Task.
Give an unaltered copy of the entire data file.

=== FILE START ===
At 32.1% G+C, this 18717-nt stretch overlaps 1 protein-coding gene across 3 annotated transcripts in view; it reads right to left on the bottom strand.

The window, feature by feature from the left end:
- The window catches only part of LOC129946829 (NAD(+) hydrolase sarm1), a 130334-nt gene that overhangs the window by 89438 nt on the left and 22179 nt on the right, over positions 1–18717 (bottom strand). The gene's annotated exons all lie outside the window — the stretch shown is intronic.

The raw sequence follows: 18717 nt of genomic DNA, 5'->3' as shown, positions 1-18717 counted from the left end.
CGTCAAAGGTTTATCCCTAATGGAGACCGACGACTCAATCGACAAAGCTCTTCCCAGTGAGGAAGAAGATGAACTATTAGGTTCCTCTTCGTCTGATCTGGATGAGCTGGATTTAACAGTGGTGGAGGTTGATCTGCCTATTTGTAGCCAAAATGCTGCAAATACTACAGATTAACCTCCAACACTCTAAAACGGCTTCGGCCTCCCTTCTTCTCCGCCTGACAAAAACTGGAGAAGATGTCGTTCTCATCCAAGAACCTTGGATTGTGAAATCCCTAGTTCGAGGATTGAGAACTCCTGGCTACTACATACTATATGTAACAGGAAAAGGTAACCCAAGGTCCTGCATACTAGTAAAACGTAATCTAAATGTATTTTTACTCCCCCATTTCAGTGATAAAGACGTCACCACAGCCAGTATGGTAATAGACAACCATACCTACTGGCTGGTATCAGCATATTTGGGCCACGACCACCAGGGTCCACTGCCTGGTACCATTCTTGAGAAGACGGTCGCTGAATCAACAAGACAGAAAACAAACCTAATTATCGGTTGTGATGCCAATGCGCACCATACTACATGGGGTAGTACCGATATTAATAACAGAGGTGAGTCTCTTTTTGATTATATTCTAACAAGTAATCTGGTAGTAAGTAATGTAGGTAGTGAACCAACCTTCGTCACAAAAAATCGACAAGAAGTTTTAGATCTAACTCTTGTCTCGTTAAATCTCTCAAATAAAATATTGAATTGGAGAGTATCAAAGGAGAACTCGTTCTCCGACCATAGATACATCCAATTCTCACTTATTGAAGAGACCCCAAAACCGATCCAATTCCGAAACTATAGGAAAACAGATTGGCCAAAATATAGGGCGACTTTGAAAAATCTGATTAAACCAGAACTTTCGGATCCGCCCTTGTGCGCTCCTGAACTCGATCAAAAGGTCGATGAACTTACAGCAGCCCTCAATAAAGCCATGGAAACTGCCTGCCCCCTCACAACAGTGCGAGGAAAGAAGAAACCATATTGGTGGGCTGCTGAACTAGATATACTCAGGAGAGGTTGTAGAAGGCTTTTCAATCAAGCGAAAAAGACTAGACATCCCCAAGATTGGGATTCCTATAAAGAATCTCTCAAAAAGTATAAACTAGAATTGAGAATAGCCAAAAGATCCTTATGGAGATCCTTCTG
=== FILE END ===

At 32.1% G+C, this 18717-nt stretch overlaps 1 protein-coding gene across 3 annotated transcripts in view; it reads right to left on the bottom strand.

The window, feature by feature from the left end:
- The window catches only part of LOC129946829 (NAD(+) hydrolase sarm1), a 130334-nt gene that overhangs the window by 89438 nt on the left and 22179 nt on the right, over positions 1–18717 (bottom strand). The gene's annotated exons all lie outside the window — the stretch shown is intronic.

The raw sequence follows: 18717 nt of genomic DNA, 5'->3' as shown, positions 1-18717 counted from the left end.
CGTCAAAGGTTTATCCCTAATGGAGACCGACGACTCAATCGACAAAGCTCTTCCCAGTGAGGAAGAAGATGAACTATTAGGTTCCTCTTCGTCTGATCTGGATGAGCTGGATTTAACAGTGGTGGAGGTTGATCTGCCTATTTGTAGCCAAAATGCTGCAAATACTACAGATTAACCTCCAACACTCTAAAACGGCTTCGGCCTCCCTTCTTCTCCGCCTGACAAAAACTGGAGAAGATGTCGTTCTCATCCAAGAACCTTGGATTGTGAAATCCCTAGTTCGAGGATTGAGAACTCCTGGCTACTACATACTATATGTAACAGGAAAAGGTAACCCAAGGTCCTGCATACTAGTAAAACGTAATCTAAATGTATTTTTACTCCCCCATTTCAGTGATAAAGACGTCACCACAGCCAGTATGGTAATAGACAACCATACCTACTGGCTGGTATCAGCATATTTGGGCCACGACCACCAGGGTCCACTGCCTGGTACCATTCTTGAGAAGACGGTCGCTGAATCAACAAGACAGAAAACAAACCTAATTATCGGTTGTGATGCCAATGCGCACCATACTACATGGGGTAGTACCGATATTAATAACAGAGGTGAGTCTCTTTTTGATTATATTCTAACAAGTAATCTGGTAGTAAGTAATGTAGGTAGTGAACCAACCTTCGTCACAAAAAATCGACAAGAAGTTTTAGATCTAACTCTTGTCTCGTTAAATCTCTCAAATAAAATATTGAATTGGAGAGTATCAAAGGAGAACTCGTTCTCCGACCATAGATACATCCAATTCTCACTTATTGAAGAGACCCCAAAACCGATCCAATTCCGAAACTATAGGAAAACAGATTGGCCAAAATATAGGGCGACTTTGAAAAATCTGATTAAACCAGAACTTTCGGATCCGCCCTTGTGCGCTCCTGAACTCGATCAAAAGGTCGATGAACTTACAGCAGCCCTCAATAAAGCCATGGAAACTGCCTGCCCCCTCACAACAGTGCGAGGAAAGAAGAAACCATATTGGTGGGCTGCTGAACTAGATATACTCAGGAGAGGTTGTAGAAGGCTTTTCAATCAAGCGAAAAAGACTAGACATCCCCAAGATTGGGATTCCTATAAAGAATCTCTCAAAAAGTATAAACTAGAATTGAGAATAGCCAAAAGATCCTTATGGAGATCCTTCTG